“(…) Brentjes’s sweeping yet filigree study con­stitutes the most forceful and persuasive argument to date against the still-endemic colonialist-orientalist decline thesis. It will serve as model and inspiration for Islamicist historians of science and education working well beyond the historical Islamicate heartlands, and as indispensable handbook for teach­ing and learning the sources of premodern Islamicate science education for the next generation or two at least, to inspire many epitomes and glosses (though perhaps not versifications) of its own.” (Matthew Melvin-Koushki, in Intellectual History of the Islamicate World, 10/3, 2022, p. 380)


Sonja Brentjes is researcher at the Max Planck Institute for the History of Science in Berlin.  She has published widely on the history of mathematics, institutions, cartography, and cross-cultural encounters, mainly with regard to Islamicate societies, but also about parts of Christian Europe and South Asia. In 2021 she won the 2021 Kenneth O. May Prize in the History of Mathematics.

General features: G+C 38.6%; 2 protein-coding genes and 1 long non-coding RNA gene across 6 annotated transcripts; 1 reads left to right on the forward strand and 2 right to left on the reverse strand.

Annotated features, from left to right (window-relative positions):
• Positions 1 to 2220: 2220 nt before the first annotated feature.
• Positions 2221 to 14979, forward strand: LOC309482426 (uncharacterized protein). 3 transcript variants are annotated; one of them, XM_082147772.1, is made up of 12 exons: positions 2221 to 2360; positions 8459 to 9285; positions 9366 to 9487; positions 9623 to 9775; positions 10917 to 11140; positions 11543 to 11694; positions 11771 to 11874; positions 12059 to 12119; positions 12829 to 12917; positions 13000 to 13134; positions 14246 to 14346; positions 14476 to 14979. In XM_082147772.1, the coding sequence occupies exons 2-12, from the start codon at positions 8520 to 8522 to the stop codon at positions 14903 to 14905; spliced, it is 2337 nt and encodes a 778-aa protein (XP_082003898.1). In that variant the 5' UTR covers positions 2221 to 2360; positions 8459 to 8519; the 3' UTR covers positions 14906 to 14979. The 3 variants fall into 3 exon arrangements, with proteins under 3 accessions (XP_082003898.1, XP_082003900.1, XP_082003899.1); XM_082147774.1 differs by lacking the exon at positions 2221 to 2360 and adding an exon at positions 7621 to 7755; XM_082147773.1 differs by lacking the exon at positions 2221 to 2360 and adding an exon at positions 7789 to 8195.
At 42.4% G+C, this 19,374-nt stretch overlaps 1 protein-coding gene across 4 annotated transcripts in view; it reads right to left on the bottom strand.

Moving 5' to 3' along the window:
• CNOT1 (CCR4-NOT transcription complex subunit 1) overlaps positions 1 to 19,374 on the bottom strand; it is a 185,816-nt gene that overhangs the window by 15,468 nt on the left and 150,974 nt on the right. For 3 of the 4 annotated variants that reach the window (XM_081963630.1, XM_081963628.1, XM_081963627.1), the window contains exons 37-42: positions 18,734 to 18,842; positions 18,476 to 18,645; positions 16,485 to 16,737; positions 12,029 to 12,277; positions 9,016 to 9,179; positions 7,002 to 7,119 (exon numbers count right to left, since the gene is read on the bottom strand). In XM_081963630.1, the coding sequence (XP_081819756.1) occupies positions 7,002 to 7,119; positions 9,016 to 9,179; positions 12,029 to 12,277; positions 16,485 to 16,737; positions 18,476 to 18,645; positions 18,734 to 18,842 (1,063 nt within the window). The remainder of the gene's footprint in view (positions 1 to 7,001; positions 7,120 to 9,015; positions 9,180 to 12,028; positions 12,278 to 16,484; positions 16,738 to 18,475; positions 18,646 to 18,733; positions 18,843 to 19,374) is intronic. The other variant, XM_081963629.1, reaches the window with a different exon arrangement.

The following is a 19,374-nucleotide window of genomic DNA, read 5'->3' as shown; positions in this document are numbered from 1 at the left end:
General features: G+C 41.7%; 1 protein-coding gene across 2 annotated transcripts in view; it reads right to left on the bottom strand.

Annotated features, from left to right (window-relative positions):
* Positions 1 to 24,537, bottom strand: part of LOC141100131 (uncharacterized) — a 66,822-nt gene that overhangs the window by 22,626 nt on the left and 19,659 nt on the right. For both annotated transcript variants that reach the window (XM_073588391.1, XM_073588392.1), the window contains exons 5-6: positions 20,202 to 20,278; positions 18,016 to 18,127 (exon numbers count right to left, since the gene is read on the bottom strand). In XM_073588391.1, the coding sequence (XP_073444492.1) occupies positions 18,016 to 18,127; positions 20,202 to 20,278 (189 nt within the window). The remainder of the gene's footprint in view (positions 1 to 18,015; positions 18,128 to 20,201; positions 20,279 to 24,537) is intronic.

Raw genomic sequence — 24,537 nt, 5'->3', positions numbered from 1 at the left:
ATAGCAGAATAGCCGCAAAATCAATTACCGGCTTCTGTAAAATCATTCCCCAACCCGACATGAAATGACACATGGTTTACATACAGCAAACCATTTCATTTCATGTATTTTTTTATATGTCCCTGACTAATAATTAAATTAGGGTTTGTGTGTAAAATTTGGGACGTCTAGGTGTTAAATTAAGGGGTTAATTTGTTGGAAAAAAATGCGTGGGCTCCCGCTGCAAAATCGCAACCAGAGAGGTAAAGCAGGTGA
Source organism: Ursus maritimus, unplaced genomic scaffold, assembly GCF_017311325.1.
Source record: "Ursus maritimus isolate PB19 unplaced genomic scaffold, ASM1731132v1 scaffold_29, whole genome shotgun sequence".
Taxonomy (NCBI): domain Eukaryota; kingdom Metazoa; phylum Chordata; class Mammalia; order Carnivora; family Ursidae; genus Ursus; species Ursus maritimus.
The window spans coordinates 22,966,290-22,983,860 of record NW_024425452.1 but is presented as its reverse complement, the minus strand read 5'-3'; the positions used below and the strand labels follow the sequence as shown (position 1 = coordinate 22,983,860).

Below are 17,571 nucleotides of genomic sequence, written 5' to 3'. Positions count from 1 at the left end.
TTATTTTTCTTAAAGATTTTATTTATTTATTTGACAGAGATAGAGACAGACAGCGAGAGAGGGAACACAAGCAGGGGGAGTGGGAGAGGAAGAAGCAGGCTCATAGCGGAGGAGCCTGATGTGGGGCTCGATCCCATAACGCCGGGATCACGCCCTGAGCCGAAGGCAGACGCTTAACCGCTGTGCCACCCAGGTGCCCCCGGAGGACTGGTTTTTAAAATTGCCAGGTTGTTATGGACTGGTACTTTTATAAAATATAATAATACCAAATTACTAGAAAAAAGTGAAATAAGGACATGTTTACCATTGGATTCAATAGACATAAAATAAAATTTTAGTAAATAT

This book surveys teaching and learning in the mathematical and occult sciences, medicine and natural philosophy in various Islamicate societies between 800 and 1700. It focuses in particular on Egypt and Syria between 1200 and 1600, but looks also at developments in Iran, India, Anatolia, and Iraq. It discusses institutions of teaching and learning such as house and court teachers, madrasas, hospitals, in-family teaching, and travelling in search of knowledge, as well as the content of the various sciences taught by or at them. Methods of teaching and learning, teaching bestsellers and their geographical and temporal dissemination, as well as encyclopaedias and literature on the classification of the sciences are treated in further chapters.


General Introduction

Chapter 1: Contextualizing Learning and Teaching of the Sciences in Islamicate Societies

Chapter 2: Teachers and Students at Courts and in Private Homes (8th-12th centuries) 

Chapter 3: Schools of Advanced Education

Chapter 4: The Sciences at Madrasas

Chapter 5: Other Teaching Institutions

Chapter 6: Teaching and Learning Methods

Chapter 7: Encyclopaedias and Classifications of the Sciences

Chapter 8: Teaching Literature and Its Temporal Geographies

Table 1 Islamicate Dynasties Prominently Mentioned in this Book
Table 2: Ancient Scholars
Table 3: Scholars from Islamicate Societies
Table 4: Muslim Rulers